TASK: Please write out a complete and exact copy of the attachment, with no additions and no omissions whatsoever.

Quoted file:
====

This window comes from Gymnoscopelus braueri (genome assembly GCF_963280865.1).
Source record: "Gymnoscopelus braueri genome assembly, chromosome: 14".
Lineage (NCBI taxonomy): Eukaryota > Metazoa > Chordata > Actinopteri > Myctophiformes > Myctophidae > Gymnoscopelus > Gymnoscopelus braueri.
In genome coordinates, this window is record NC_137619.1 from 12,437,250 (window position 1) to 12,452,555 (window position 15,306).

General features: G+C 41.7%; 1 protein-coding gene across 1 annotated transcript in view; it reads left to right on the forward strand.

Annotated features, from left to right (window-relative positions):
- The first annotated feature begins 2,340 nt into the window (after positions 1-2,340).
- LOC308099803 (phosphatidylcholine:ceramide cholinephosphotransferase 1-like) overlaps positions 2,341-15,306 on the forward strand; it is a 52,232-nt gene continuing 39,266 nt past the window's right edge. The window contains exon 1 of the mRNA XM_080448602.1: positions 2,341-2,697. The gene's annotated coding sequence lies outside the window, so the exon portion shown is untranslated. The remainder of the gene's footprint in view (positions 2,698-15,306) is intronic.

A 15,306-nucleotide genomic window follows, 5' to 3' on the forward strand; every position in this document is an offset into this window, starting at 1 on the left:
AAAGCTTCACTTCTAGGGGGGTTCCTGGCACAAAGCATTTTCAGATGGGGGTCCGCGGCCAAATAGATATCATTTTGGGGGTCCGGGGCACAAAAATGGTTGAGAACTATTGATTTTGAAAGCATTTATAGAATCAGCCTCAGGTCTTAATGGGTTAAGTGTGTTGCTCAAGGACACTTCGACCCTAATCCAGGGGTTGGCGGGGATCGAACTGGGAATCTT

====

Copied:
This window comes from Gymnoscopelus braueri (genome assembly GCF_963280865.1).
Source record: "Gymnoscopelus braueri genome assembly, chromosome: 14".
Lineage (NCBI taxonomy): Eukaryota > Metazoa > Chordata > Actinopteri > Myctophiformes > Myctophidae > Gymnoscopelus > Gymnoscopelus braueri.
In genome coordinates, this window is record NC_137619.1 from 12,437,250 (window position 1) to 12,452,555 (window position 15,306).

General features: G+C 41.7%; 1 protein-coding gene across 1 annotated transcript in view; it reads left to right on the forward strand.

Annotated features, from left to right (window-relative positions):
- The first annotated feature begins 2,340 nt into the window (after positions 1-2,340).
- LOC308099803 (phosphatidylcholine:ceramide cholinephosphotransferase 1-like) overlaps positions 2,341-15,306 on the forward strand; it is a 52,232-nt gene continuing 39,266 nt past the window's right edge. The window contains exon 1 of the mRNA XM_080448602.1: positions 2,341-2,697. The gene's annotated coding sequence lies outside the window, so the exon portion shown is untranslated. The remainder of the gene's footprint in view (positions 2,698-15,306) is intronic.

A 15,306-nucleotide genomic window follows, 5' to 3' on the forward strand; every position in this document is an offset into this window, starting at 1 on the left:
AAAGCTTCACTTCTAGGGGGGTTCCTGGCACAAAGCATTTTCAGATGGGGGTCCGCGGCCAAATAGATATCATTTTGGGGGTCCGGGGCACAAAAATGGTTGAGAACTATTGATTTTGAAAGCATTTATAGAATCAGCCTCAGGTCTTAATGGGTTAAGTGTGTTGCTCAAGGACACTTCGACCCTAATCCAGGGGTTGGCGGGGATCGAACTGGGAATCTT